Was there any one person who was particularly influential as your career developed?
In school, I think the initial seed of interest in technology was planted, and inspired me to work in this area.
But today, and in my career to date, I can honestly say that the Interxion team are the biggest inspiration I have had. When I first joined Interxion, my manager didn’t view me as a number to get the work done; he brought me into the data centre and spoke to me about his vision of the data centre, of the role we play in the wider economy.
He showed me that in Interxion, there is so much room to grow – the only limit is yourself. He guided me through my first couple of months in Interxion and has been a support and inspiration ever since.
What do you enjoy about your job?
I really enjoy the data centre industry itself; it is so diverse and opens doors to so many opportunities. For a graduate or new entrant looking at the technology sector, I would strongly recommend data centres and data management.
In this sector, you must be up to date with the latest technology; you have to know and understand the newest technology and equipment, and how or why we should be using them. On the other side, you have to understand the clear protocols and regulations that we operate under.
It’s sometimes easy to forget the bigger picture; as an industry, we are between the internet and the end user, and that is an amazing position to occupy.
What aspects of your personality do you feel make you suited to this job?
For me, I don’t think it’s what I studied or learned in theory. I strongly believe that my willingness to learn and how I approach challenges with an open mind make me suited to being a site manager and team member at Interxion.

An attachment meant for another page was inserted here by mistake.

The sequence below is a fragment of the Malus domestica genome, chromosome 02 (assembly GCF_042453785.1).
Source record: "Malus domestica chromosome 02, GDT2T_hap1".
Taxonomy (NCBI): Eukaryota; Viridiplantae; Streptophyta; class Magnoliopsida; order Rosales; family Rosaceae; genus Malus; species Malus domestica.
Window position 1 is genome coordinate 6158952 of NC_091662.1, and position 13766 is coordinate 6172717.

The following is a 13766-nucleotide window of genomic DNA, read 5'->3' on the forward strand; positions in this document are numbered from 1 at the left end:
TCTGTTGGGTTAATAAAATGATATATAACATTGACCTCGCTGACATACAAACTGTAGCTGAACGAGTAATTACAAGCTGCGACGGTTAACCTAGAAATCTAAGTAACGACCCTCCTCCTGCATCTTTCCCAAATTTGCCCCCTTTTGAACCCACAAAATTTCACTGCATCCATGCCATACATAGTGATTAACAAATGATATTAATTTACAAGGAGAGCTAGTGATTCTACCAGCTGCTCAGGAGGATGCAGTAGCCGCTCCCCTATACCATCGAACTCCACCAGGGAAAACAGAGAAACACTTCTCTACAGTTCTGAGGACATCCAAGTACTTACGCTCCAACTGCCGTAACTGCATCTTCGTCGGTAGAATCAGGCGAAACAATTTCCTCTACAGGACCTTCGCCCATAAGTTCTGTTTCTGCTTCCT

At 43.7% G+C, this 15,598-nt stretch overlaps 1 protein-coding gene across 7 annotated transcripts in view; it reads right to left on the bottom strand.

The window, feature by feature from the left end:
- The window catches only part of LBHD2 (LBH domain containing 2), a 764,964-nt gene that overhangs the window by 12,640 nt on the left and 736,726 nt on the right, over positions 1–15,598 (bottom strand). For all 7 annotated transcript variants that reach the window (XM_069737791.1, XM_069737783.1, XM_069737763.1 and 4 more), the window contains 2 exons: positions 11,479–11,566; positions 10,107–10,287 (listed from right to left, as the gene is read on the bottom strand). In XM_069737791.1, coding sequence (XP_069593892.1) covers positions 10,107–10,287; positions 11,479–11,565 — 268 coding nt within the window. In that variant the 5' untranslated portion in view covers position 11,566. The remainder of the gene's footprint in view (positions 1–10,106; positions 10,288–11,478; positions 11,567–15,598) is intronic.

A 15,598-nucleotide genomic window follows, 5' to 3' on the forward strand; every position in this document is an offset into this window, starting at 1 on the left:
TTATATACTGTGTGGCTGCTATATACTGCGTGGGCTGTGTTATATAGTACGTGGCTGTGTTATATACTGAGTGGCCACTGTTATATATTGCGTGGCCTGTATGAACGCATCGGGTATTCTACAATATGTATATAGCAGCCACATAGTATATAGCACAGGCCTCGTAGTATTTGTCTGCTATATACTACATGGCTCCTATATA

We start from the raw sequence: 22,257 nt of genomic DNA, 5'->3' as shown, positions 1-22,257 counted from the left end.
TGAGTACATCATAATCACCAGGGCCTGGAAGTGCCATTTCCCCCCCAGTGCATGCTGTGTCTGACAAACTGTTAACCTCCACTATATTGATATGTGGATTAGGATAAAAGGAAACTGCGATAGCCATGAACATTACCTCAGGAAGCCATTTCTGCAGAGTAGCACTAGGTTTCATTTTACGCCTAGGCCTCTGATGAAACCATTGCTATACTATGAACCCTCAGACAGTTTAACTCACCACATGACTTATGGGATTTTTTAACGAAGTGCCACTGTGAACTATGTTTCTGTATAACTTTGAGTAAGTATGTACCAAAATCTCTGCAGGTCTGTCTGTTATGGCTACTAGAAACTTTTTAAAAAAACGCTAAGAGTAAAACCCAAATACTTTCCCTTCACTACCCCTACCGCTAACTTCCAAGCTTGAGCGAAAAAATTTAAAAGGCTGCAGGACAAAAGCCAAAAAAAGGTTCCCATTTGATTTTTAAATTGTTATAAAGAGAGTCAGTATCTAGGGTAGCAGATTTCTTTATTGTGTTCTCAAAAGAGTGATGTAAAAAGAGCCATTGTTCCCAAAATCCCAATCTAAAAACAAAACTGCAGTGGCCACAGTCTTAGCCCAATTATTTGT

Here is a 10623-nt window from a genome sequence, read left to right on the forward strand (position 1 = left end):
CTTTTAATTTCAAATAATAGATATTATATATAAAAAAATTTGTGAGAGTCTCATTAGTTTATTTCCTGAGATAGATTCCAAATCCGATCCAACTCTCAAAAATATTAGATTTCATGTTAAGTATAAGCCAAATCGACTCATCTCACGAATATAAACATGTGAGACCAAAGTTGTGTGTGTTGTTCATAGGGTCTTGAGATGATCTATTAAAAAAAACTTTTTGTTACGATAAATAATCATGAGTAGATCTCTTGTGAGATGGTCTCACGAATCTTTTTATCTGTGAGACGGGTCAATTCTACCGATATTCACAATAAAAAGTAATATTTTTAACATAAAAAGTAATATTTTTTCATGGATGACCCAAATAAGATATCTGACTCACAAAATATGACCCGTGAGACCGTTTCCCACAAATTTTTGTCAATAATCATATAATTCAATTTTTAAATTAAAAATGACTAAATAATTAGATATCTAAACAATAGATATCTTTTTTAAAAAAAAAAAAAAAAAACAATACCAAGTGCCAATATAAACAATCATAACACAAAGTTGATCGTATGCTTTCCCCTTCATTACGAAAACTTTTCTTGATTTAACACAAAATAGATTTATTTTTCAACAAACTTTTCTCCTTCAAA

In our industry, we have to always think outside the box to find a solution that meets the needs of the client, in a professional manner.
Because of the positive experience I have had with the Interxion team and my manager, I also want to play a role as a motivator for the team that I lead and those I work with. It’s a skill I am working on and want to keep developing.
How did Interxion support you on your career path?
We’re in the IT and technology sector so, needless to say, at Interxion there is continuous upskilling for every member of the team, no matter what level you are at. My eagerness and the team I worked with opened so many doors to higher career progression, which I was always encouraged to take and follow.
Interxion is part of a global network. The access that we have to knowledge-sharing on a regular basis has greatly enhanced my own learning and my career. It means that when you have a challenge, you can benefit from the best in international thinking to approach and meet the challenge.
What advice would you give to those considering a career in tech?
The advice that I would give is not exclusive to the data industry but it has certainly served me well. Anyone who wants to work in technology needs to be prepared for challenges and change. This sector changes every minute, every hour and every day, so you need to be able to run with that and to keep moving.
I would ask them to be open-minded to learning opportunities and to listen to their colleagues – there is a wealth of information and talent there to mine.
Finally, I would say don’t ever be afraid to ask for support or to admit to mistakes. If I had gotten that advice earlier in my career, I would have progressed much faster.